Sweeping Plan for Transportation Improvements Would Benefit Entire County

Published on June 24, 2016

A plan to improve area roadways to relieve both existing and future traffic and congestion and to improve public transportation is two steps closer to reality.

An effort to place a transportation sales tax on the November ballot to fund the plan got two key approvals this week, with the Placer County Board of Supervisors and the Placer County Transportation Planning Agency board both voting unanimously to support the plan. The supervisors OK'd a spending plan for the proposed transportation sales tax June 21; the planning agency board voted June 22 to support the proposal and to place it on the ballot.

The proposed half-cent transportation sales tax increase is expected to be before voters in the November election. If approved by voters, funds generated through the tax would fund highway projects, public transit expansion, local street maintenance and improvements and other projects in both suburban and rural areas.

With continued population growth throughout western Placer County, area roadways are crowded and traffic is expected to get worse. According to the Placer County Transportation Planning Agency, transportation infrastructure improvements are needed in the region to accommodate current and growing population and economic needs.

Currently, the agency uses gasoline tax and federal and state funding for transportation infrastructure. Developer-paid traffic impact fees also contribute to future infrastructure needs. PCTPA estimates that over the next three decades, $3.5 billion will be needed to fund priority transportation projects. Existing funding mechanisms will only provide about $1.4 billion. The proposed tax increase would generate another $1.6 billion over 30 years.

"The effective buying power of the gas tax is about one-third of what is was in the early 90s," said Celia McAdam, PCTPA executive director, at the board of supervisors meeting June 21. "At the same time, you have vehicles that are far more efficient and you have alternative fuels vehicles that pay no gas tax whatsoever. So it becomes a declining revenue source."

The board of supervisors action is one needed step of several before the proposed sales tax increase can be put before voters. The cities of Auburn, Colfax, Lincoln, Rocklin and Roseville and the Town of Loomis have all approved the spending plan for the sales tax increase proposal that would fund transportation improvements throughout the county. With the PCTPA board's approval this week, the plan will come back to the county board of supervisors to be placed on the November ballot for voter approval.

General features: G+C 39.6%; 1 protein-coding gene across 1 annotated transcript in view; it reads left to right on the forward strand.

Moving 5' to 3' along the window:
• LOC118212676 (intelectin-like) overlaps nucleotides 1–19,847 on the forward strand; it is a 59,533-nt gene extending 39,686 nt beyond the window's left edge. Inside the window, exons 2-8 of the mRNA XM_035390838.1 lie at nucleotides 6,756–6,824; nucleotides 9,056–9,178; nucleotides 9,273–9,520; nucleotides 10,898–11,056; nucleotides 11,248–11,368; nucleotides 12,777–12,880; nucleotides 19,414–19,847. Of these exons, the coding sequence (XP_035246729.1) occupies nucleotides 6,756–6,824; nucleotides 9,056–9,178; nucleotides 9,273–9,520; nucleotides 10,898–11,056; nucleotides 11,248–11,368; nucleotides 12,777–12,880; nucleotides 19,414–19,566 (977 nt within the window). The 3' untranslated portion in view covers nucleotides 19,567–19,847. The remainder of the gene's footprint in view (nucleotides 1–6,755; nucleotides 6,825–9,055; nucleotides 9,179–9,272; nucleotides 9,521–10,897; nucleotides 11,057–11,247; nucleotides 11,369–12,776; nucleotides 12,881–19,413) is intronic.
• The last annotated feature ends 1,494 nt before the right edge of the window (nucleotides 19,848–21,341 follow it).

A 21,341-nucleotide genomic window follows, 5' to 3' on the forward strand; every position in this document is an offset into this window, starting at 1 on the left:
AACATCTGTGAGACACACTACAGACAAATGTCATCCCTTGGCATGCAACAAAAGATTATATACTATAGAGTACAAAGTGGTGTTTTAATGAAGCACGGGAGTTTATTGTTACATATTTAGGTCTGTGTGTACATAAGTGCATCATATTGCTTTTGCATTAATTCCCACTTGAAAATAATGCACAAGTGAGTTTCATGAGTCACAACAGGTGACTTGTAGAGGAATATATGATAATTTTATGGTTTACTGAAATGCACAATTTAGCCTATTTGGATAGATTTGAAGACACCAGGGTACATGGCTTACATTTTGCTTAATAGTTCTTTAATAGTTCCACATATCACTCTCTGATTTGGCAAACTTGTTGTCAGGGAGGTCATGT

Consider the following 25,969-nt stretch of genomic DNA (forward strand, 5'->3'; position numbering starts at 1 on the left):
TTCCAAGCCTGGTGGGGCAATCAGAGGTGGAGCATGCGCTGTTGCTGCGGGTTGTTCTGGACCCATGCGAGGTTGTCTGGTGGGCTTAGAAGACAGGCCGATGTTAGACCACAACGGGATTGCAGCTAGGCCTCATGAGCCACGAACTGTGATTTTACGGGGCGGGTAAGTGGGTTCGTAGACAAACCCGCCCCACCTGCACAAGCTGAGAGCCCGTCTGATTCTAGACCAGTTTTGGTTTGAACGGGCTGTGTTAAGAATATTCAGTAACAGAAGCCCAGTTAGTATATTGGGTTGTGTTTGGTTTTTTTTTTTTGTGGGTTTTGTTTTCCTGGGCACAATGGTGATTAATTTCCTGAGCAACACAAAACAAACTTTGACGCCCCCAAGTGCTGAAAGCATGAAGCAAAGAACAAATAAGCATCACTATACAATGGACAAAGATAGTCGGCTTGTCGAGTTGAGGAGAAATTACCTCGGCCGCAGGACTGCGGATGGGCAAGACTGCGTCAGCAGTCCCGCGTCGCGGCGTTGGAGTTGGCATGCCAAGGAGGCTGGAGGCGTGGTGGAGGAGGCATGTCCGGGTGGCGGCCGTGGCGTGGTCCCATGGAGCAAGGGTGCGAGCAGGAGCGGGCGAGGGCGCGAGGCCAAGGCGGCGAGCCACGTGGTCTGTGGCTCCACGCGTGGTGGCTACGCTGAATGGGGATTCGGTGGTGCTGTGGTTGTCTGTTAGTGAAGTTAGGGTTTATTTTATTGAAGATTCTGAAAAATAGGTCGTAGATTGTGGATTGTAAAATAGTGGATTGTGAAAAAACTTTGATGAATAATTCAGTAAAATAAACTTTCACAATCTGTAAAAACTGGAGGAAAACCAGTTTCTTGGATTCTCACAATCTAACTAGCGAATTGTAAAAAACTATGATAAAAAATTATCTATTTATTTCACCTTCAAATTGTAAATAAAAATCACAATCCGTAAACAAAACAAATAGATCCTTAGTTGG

"We have to address our transportation problems locally," said Susan Rohan, Roseville vice-mayor and current chair of PCTPA board. "I don't think we can wait for the state and federal governments to fix them for us. We can sit and complain, or we can solve the problem locally."

Over the next 30 years, PCTPA projects 70,000 new homes, 180,000 additional residents and 32 million additional square feet of commercial and office space in Placer County. The proposal would include highway and interstate improvements, with a significant amount of revenue going to local road improvements in unincorporated areas of the county. A full 3% of the tax revenues would be earmarked for improvements in the Tahoe area. Funding for improvements to bicycle and pedestrian trails would also be included.

"I believe this plan is well thought out and maximizes the use of potential funding," said District 3 Supervisor Jim Holmes. "It truly includes something for everyone in Placer County, from the western suburbs to North Tahoe, and even the most rural communities that are desperately in need of help with everything from potholes to Dial-a-Ride."

An independent citizen oversight committee would also conduct annual audits and report to the public on expenditures, ensuring compliance with the voter-approved expenditure plan.

Some of the high priority projects include:

  • Interstate 80/Highway 65 interchange improvements;
  • State Route 65 widening;
  • Construction of the new Placer Parkway expressway between SR 65 and SR 70 through Placer Parkway;
  • Improvements to SR 49 through Auburn, including sidewalks;
  • Widening Baseline Road, a common alternative to Interstate 80;
  • Additional lanes on both eastbound and westbound Interstate 80;
  • Interchange upgrades along Interstate 80; and
  • Roadway repair maintenance, with funding dedicated specifically to rural county roads.

Additional projects identified for funding with the tax revenues include improvements to Capitol Corridor rail and bus transit, expanding pedestrian and bicycle trails and public transit service in the North Lake Tahoe area, as well as expanding Dial-a-Ride service for Placer's growing senior citizen population. For more on the plan and its proposed projects visit the Keep Placer Moving website.